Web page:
Building a collaborative workspace is probably one of the most popular workplace design trends of the 21st century. Where before, the focus was all on individualism and individual achievements; it has recently been proven that teams work better when they work in closer conjunction rather than separately. Because of this, collaborative workspaces have become incredibly popular.
But are they always successful? No! It is important to do your research and make the right design decisions in order to make these spaces productive and rewarding for your business. Here are the five most common mistakes made by people trying to design a collaborative workspace; and how to avoid them.
At the end of the day, the whole point of a collaborative workspace is to create an environment where people feel comfortable and invited to work with and alongside each other in a productive and healthy manner. However, this does not mean one long bench and one big table with everyone always in each other’s space is the right way to go.
"We’ve been working from home for more than one year now so when the time came, I was very excited to get out of the house and work alongside other people. It was very important for me to find a place where I can have my own space but at the same time be around other people. I don’t wish to share a desk but I also don’t want to be secluded. If I feel like I’m working from home then I know it’s not the right place for me". Jose Fermoso, Resume-Now Content Strategist
Trust me, it’s not! If people get crowded and frustrated with each other and their workspace, there will be less collaborative ability than if there was a standard office space in place. Similarly, if the space is not changed enough to be more collaborative, you will not see any change in collaboration because the space won’t have changed enough.
Greendesk understands that its members need a mix of what they like in their workspace. By allowing natural lighting, colors, and a casual atmosphere, in conjunction with computers and laptops, the company allows members to stay comfortable in their work.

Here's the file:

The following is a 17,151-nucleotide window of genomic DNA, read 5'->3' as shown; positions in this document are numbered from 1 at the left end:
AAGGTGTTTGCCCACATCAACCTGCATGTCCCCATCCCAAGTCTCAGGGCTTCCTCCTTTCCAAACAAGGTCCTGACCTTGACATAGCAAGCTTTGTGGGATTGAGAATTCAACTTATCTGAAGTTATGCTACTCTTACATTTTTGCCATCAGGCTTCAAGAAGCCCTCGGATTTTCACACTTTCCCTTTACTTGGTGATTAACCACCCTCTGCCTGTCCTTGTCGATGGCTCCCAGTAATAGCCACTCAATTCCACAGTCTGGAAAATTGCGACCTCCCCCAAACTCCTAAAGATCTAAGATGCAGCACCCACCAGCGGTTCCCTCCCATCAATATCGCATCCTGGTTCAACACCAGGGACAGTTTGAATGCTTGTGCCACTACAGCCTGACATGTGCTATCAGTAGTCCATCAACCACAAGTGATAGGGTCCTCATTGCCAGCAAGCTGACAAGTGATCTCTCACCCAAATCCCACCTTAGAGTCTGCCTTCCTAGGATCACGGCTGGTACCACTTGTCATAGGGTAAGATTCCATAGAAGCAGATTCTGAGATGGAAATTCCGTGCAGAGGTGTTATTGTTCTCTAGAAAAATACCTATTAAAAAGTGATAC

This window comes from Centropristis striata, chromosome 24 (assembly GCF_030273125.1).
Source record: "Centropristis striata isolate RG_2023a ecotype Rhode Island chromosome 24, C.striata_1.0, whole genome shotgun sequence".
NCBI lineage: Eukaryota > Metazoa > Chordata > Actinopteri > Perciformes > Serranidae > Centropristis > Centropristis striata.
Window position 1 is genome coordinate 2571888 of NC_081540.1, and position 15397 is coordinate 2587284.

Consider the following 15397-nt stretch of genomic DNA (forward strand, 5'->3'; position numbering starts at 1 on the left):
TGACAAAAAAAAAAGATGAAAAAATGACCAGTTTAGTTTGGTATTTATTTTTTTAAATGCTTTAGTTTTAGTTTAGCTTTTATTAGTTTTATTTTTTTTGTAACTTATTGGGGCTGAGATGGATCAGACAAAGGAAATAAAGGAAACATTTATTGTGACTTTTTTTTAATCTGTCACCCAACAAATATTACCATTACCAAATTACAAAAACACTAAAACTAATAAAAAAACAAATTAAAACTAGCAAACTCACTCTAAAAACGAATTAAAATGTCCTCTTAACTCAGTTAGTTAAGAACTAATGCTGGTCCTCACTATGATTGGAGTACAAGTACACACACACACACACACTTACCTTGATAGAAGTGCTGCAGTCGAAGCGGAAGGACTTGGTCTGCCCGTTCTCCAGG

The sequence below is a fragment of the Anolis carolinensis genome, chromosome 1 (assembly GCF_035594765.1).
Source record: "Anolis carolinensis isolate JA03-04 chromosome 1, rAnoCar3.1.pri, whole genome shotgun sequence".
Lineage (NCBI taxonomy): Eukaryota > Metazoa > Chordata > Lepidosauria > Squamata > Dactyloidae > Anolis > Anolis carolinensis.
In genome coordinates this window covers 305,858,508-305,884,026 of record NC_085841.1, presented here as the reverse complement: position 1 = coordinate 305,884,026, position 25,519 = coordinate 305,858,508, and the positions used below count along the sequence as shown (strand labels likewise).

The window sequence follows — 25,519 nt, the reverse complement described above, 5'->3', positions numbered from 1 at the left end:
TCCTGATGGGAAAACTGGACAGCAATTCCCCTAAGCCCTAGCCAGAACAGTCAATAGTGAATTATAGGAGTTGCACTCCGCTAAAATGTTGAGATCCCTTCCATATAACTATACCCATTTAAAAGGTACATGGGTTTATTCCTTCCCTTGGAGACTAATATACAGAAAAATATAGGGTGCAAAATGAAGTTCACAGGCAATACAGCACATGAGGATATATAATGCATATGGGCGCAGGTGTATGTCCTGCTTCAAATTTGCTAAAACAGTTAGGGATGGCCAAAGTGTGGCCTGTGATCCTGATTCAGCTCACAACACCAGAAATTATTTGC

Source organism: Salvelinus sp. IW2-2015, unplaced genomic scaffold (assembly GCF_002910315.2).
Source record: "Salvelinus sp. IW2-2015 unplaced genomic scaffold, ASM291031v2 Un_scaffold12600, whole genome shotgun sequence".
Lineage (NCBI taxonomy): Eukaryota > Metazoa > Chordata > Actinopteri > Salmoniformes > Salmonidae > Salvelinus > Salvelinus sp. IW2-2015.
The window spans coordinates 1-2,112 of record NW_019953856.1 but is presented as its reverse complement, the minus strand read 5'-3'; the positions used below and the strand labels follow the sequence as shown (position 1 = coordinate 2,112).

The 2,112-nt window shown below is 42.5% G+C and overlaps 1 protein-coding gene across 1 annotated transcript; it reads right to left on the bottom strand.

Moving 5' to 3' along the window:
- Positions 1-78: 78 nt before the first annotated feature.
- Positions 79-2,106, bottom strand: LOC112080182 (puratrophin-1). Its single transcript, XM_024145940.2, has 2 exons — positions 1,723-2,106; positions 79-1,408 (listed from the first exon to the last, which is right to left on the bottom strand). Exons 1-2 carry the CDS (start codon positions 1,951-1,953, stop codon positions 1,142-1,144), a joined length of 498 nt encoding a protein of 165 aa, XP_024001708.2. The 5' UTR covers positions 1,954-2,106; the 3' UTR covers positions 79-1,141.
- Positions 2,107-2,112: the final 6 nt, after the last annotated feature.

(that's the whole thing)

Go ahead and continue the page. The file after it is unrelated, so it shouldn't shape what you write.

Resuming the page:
If your collaborative space is built entirely around the desk space that you are creating, chances are, you are missing out almost 70% of the working day.
Kendall Josh, a marketing blogger at State of writing and Revieweal, commented, “Although desk space is important, and there is work that gets done on people’s individual desks; there is a lot more to an office or workspace than people’s desks. Think about the meeting rooms, the food and water areas, the social spaces, training rooms.”
Impact Hub thinks outside of the box when it comes to the workspace. Rather than think about desk space, the company sees the power of collaboration. In fact, the hub allows its members to work in groups so that collaborative efforts can commence.
Just because something looks nice, does not mean it is going to be the most collaborative workspace. You need to do a little bit more research than just matching a coworking space to your favorite Pinterest board. Although having a space that looks aesthetically pleasing is a great perk, it is not. It is important to do research into the ergonomics of a productive shared workspace rather than just designing things that look good.
Think about what your members will like, and what they don’t like. If you don’t have a clue as to what they like and don’t like, then now is the time to find out. It is important to think about your residents when designing a collaborative workspace because at the end of the day, they will be the people working in it every day.
Richard Randall, a business writer at Elite assignment help and OX Essays, noted, “Sometimes it is a good idea to get your employees to fill out an anonymous survey to gather some information about how best to put changes in the office into place.”
Flexible workspaces like Techspace are dedicated to offering great places for members. By having residents in mind, Techspace allows tenant companies and individual clients to customize their workspaces, and have their employees reap the benefits of working in a space that screams both innovation and culture. In addition, the brand allows the workforce to sound off on what they want and don’t want in their workspaces.
Don’t think that you can design a collaborative space all on your own. Unless you have a design degree and years of collaborative space designing under your belt, put down your tape measure and call someone to help you.
Although as the brains behind the operation, you most certainly have a say; it is important to have someone who has experience in designing collaborative workspaces to help you out. They might see an idea you have had and tweak it slightly to make the space more cohesive, for example. Overall, it is always good to have a professional there to help out with the fine-tuning.
As you can see, with these 5 common mistakes, it can be easy to overlook certain things when providing your members with collaborative working space. However, as you learn from these mistakes (and avoid them), you and your coworking center will create the best place to work in, and your residents will thank you for it!
The article was written by Christina Lee. Christina is a social media strategist at Dissertation writing and Big Assignments. She writes about marketing news and technologies for such services, as Study demic, and others.